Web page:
Last week in Boulder, Colorado where I live, the heat wave broke. We had torrential rain, which is totally uncharacteristic of our desert-like climate, and vastly cooler temperatures when the sky cleared. For the most part, in a place where air conditioners are either non-existent or politically incorrect and swamp coolers rule, you'd think that relief would be the expected response. And truth be told, there was some of that. But lying just below the surface was the undeniable fact that Fall is upon us.
Now, if you've ever been to Boulder when the Aspens turn brilliant gold and the maples show off their amazing orange and magenta hues, you would think that Fall would inspire nothing less than ecstasy. But for me, despite my awe of Nature in action, Fall means fall, which my thesaurus defines as plunge, descend, plummet. Yup, that's me. And when I tell you why, I know that it's not only me; I'm in good company.
You see, although my children are grown- ages 28 and almost 23- I confess that I am still not happy that they have left the nest. Yes, please don't write unkind comments about the fact that children are supposed to grow up and leave home and be happy, functional adults, I know that. I also know I would be very concerned if that were not the case. But it is. Yet, I miss their being home with us. I confess. I long for the times when all three beds were filled. (My husband and I sleep in the same bed unless he snores.) My youngest is just about to graduate from college and I'm still not completely used to the idea that he doesn't live at home anymore. Call me a slow learner. I just don't like it.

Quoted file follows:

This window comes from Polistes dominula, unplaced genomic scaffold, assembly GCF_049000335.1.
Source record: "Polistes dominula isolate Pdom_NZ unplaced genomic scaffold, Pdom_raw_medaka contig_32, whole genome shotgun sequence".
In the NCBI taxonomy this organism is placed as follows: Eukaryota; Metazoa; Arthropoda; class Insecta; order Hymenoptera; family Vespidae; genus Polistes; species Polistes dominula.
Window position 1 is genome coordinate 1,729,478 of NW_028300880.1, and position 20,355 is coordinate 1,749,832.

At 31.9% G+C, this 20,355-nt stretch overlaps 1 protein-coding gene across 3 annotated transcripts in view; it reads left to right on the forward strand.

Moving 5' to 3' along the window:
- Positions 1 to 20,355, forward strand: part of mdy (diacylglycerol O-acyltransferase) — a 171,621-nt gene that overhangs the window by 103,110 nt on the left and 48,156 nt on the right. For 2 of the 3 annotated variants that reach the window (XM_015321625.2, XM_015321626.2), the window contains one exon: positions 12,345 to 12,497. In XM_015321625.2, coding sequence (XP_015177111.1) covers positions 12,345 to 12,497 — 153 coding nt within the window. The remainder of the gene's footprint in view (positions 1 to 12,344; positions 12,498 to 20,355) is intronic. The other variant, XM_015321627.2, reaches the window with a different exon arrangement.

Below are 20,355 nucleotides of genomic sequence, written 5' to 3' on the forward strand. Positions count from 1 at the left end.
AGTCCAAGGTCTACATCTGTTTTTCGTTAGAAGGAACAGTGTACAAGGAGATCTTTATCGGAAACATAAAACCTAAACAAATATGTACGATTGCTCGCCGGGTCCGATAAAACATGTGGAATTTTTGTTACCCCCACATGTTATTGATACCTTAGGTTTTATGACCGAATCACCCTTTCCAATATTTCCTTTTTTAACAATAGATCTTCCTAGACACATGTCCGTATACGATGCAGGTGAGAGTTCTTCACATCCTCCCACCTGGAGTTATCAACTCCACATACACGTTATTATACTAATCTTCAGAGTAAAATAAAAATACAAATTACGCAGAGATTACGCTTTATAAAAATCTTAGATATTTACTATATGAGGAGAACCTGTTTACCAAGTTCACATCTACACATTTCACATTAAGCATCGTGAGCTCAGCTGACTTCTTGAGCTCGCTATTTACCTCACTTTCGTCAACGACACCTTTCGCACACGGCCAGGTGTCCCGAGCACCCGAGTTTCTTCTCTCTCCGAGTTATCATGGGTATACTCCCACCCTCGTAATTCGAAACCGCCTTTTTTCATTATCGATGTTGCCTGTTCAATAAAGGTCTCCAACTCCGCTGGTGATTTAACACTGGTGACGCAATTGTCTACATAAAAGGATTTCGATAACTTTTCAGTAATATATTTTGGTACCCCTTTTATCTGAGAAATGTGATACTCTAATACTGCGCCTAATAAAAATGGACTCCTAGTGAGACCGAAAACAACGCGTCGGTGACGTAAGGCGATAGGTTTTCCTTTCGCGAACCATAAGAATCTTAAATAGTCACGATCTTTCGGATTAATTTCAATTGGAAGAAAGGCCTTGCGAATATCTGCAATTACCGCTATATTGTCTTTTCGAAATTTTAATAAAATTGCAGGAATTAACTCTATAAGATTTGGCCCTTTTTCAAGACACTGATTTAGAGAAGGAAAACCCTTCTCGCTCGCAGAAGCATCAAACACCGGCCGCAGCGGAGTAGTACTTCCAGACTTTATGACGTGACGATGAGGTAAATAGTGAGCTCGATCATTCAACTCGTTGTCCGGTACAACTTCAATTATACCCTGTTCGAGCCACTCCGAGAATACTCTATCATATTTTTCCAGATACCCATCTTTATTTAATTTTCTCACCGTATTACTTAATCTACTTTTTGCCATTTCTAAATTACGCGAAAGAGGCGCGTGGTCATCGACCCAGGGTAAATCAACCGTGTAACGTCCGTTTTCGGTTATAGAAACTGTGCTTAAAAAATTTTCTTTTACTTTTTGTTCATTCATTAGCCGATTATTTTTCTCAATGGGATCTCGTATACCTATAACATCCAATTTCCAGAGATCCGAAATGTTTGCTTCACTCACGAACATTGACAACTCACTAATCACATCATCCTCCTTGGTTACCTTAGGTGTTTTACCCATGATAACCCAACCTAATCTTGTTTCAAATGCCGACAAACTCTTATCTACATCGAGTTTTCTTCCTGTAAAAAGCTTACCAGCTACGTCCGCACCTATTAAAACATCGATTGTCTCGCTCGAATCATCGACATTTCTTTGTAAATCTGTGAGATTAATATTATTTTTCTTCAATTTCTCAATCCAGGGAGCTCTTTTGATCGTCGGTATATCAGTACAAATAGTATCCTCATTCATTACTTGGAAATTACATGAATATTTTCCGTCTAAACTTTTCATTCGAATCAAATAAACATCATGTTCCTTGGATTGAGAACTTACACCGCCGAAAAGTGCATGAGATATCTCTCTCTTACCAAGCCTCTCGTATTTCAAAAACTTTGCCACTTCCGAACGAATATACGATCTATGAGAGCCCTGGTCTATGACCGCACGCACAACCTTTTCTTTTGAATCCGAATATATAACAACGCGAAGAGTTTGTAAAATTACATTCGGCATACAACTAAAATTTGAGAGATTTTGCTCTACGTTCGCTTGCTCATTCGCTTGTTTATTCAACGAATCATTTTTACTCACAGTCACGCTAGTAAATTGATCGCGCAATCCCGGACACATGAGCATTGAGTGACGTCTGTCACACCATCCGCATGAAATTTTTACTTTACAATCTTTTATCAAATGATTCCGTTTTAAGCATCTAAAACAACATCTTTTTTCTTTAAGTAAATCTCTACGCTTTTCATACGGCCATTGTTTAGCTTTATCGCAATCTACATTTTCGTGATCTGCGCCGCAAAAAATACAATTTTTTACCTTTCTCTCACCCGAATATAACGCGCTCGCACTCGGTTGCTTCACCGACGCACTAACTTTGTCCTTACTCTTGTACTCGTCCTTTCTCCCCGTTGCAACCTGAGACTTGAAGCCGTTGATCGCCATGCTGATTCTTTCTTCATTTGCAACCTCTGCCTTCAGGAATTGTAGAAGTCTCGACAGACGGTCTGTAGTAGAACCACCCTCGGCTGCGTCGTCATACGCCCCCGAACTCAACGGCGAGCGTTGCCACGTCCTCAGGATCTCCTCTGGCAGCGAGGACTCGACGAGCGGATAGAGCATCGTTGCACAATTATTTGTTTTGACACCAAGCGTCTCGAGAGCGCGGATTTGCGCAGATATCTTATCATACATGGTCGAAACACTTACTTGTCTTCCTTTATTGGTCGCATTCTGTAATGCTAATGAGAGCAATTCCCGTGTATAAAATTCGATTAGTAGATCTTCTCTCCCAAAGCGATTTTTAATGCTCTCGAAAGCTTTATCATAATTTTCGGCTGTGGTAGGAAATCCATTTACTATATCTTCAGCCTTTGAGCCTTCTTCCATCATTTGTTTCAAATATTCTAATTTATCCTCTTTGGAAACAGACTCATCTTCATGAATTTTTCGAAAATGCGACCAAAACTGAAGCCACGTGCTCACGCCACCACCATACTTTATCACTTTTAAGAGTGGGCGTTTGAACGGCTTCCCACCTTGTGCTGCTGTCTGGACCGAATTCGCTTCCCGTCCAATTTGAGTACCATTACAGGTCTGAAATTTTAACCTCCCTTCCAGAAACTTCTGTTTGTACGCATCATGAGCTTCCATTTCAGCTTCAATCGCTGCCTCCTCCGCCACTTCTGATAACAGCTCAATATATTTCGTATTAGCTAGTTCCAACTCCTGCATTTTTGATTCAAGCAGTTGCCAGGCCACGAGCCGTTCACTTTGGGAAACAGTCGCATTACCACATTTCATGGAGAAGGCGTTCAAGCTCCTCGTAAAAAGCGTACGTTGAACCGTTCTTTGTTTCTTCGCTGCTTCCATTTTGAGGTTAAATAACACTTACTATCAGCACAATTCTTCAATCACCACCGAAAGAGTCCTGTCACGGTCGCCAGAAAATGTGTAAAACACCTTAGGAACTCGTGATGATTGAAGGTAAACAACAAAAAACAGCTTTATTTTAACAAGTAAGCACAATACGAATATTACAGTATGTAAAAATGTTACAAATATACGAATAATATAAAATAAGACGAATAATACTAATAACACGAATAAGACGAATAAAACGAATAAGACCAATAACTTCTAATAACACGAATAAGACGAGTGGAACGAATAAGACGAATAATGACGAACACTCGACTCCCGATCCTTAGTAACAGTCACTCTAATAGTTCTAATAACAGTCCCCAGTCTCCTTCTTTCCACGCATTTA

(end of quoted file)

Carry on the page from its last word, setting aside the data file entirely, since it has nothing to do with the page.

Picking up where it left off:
But why now? Why has this resistance to change resurfaced in the last few days? It seems like every Fall I'm reminded of kids going off to school. I see little ones getting on the school bus for the first time. I can't help but notice young moms at the grocery store buying school supplies, juice boxes and brown paper lunch bags. I can't help but notice that I'm not. I have friends whose children are going off to college as freshman. I see the bittersweet looks on their faces. I think to myself, "You think that parenting was hard, wait until they're gone!" I recall not being able to remember who was crying harder in the car on the way to drop my daughter off at her orientation as a freshman. I tried to hide my tears but how do you mute Niagra Falls?
And lest you think that I am simply an over-the-top, enmeshed mother, I'll have you know that when I finally got the nerve to discuss this yearning with other women, I quickly learned that this back-to-school sadness may just be an epidemic. Apparently, there are more mourning moms than I imagined. The interesting thing is that my confidantes were a mixture of both stay-at-home moms and moms with busy, high-powered careers. It mattered not. We were all perfect messes. In the same way that no one can prepare you for what it's like to welcome a newborn into your life, no one can give you sense of the longing that often occurs when your not-so-little ones spread their wings. Although I remind myself that my children's leaving home is all part of life's normal transitions, letting go just isn't for sissies.